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As Meghan Markle’s star rises, the question now is whether Reitmans can take advantage of a halo effect for its current campaign.

Reitmans

When a company is forced to re-evaluate the value of a celebrity marketing deal, it is usually because scandal has reared its head. Tiger Woods' marital infidelities, Lance Armstrong's doping, and Ryan Lochte's Pinocchio moment all had real-life consequences for their endorsements. Canadian retailer Reitmans (Canada) Ltd. is facing a rarer case: having a celebrity on its hands whose star power has abruptly soared.

The chain of women's clothing stores launched its latest collection under actress Meghan Markle's name on Nov. 3, just days after reports began circulating that the 35-year-old, known for her role on the TV drama Suits, is dating Prince Harry.

Reitmans has been working with Ms. Markle since last year, when it named her a "brand ambassador." In an effort to breathe some life into a tired brand, she has starred in corny commercials in which average women fall over themselves to find out where her outfits are from, until she informs them: "Ladies, it's Reitmans. Really."

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In April, Ms. Markle deepened her involvement, launching a collection of four dresses with her design input, under the brand Meghan Markle x Reitmans. The latest collaboration focuses on "work wear."

Whether you buy into the fervour surrounding Britain's Royal Family – or endorse the idea that a successful actress and UN Women's Advocate becomes more interesting simply because of a romantic attachment to that clan – there is no question that the power of the name Ms. Markle is lending to the retailer has just gone up.

"It will be extremely commercially beneficial for her, both as a star and as a personal brand for broader commercial efforts like this," said Robert Haigh, marketing and communications director at London-based consultancy Brand Finance, which calculates the financial value of brands.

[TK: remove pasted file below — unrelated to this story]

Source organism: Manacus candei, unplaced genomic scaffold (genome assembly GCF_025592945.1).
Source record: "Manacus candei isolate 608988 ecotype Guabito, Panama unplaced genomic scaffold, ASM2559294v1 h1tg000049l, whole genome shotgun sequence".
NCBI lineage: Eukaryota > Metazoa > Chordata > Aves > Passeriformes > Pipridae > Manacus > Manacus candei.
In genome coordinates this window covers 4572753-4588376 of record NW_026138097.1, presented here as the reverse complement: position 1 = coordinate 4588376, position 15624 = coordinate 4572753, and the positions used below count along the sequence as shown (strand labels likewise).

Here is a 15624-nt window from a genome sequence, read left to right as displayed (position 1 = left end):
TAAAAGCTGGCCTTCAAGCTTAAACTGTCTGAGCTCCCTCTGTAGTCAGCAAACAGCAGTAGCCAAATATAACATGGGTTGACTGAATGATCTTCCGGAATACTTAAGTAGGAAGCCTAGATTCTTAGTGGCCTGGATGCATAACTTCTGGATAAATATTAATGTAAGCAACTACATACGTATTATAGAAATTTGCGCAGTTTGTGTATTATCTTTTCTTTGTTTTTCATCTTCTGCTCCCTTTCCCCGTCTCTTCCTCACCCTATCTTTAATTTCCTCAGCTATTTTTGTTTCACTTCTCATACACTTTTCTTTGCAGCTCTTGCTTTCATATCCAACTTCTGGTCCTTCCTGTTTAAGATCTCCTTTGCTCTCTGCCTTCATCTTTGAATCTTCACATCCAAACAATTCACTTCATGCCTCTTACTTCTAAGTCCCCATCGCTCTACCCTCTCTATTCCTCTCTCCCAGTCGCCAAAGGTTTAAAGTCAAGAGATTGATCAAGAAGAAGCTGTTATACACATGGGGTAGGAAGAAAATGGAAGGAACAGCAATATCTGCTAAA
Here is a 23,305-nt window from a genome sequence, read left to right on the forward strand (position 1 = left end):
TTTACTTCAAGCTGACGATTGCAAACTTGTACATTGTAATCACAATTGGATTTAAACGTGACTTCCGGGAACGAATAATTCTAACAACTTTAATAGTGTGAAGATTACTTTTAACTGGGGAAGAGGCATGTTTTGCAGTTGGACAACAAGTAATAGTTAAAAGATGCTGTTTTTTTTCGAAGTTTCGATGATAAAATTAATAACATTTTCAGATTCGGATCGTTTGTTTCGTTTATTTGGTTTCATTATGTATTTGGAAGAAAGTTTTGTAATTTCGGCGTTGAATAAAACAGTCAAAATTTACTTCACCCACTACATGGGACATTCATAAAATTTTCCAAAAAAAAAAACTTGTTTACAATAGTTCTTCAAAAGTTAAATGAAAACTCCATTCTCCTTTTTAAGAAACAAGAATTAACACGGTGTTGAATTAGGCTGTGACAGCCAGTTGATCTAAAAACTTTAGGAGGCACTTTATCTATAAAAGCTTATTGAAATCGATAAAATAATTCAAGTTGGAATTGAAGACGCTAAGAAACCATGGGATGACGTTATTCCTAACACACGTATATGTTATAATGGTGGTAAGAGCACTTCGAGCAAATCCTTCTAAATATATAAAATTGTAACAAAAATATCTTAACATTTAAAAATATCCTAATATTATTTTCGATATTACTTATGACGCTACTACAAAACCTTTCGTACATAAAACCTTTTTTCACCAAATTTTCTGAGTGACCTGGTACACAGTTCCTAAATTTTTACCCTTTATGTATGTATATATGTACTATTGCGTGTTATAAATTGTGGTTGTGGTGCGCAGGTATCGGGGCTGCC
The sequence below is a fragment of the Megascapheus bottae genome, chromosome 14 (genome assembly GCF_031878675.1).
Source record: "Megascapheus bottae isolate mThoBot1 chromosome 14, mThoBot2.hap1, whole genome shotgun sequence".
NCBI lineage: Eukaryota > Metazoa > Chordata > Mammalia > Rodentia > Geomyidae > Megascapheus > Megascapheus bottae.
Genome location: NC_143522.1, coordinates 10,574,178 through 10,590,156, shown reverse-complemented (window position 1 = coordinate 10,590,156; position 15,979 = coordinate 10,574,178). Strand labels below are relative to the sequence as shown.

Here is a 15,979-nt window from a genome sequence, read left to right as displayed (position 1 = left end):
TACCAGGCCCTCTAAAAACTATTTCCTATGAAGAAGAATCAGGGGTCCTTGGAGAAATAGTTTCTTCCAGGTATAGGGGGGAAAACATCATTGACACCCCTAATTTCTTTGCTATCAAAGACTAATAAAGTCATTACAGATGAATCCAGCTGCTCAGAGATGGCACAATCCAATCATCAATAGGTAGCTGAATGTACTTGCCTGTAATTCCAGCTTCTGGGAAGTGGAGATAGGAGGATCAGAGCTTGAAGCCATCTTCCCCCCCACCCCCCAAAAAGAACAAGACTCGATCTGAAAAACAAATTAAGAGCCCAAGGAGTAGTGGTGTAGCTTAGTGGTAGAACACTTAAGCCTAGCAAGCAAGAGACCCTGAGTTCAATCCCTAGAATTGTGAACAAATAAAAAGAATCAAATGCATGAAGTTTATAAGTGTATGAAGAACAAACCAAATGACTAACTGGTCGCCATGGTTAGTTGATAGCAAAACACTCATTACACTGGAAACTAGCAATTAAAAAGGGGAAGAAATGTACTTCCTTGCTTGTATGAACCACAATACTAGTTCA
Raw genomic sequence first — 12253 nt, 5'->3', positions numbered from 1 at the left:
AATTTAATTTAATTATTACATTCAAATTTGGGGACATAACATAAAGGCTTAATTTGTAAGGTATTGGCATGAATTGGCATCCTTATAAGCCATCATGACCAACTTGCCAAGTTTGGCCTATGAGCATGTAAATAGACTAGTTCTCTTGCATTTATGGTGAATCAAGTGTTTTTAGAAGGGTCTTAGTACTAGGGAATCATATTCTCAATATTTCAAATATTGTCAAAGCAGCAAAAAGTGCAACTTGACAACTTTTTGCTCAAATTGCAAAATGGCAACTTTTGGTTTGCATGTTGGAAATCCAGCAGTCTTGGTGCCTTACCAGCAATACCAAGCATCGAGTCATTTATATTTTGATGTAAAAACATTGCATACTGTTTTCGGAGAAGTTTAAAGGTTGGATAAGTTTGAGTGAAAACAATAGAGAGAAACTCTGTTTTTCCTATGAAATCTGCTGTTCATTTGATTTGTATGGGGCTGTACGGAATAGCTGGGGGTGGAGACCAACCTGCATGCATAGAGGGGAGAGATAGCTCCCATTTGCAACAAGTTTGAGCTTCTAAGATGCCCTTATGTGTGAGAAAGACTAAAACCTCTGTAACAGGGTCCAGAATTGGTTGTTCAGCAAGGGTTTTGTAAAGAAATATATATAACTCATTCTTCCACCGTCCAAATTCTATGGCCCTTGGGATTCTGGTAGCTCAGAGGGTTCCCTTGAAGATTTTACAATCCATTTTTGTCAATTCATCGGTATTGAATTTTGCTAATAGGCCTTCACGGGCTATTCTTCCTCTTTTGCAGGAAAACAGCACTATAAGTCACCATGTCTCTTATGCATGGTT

The U.K. firm has estimated that the PR value resulting from the presence of the Royal Family – in other words, the money that an advertiser would have to spend to buy the same level of exposure the royals get for free through news coverage – was £114-million last year ($191-million) and has a lifetime value of closer to £3.6-billion.

Kate Middleton represents the gold standard of the royal Midas touch: clothing she has been spotted in and items she has purchased for her children quickly sell out. The firm has calculated the value of the "Kate Effect" at £152-million in additional sales last year for brands that the Duchess of Cambridge has worn in public or has been known to buy.

Ms. Markle does not have nearly that level of influence yet. But her clout has undoubtedly grown. She also has her own lifestyle blog, the Tig, which could grow more valuable as a media property.

"It's positively impacted her brand. … One could argue that she was not a household name. She's not an A-lister," said Kevin Adler, president of Chicago-based Engage Marketing, which consults with companies thinking about using celebrities and athletes as spokespeople.

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"When you launch a signature line, you're banking on the fame of that celebrity to carry the brand. [Athletic-wear brand] Fabletics and Kate Hudson – they're banking on Kate Hudson. I don't know that Meghan had that cachet. … Her awareness is greater today than it was a month ago. That, in theory, should positively impact sales. "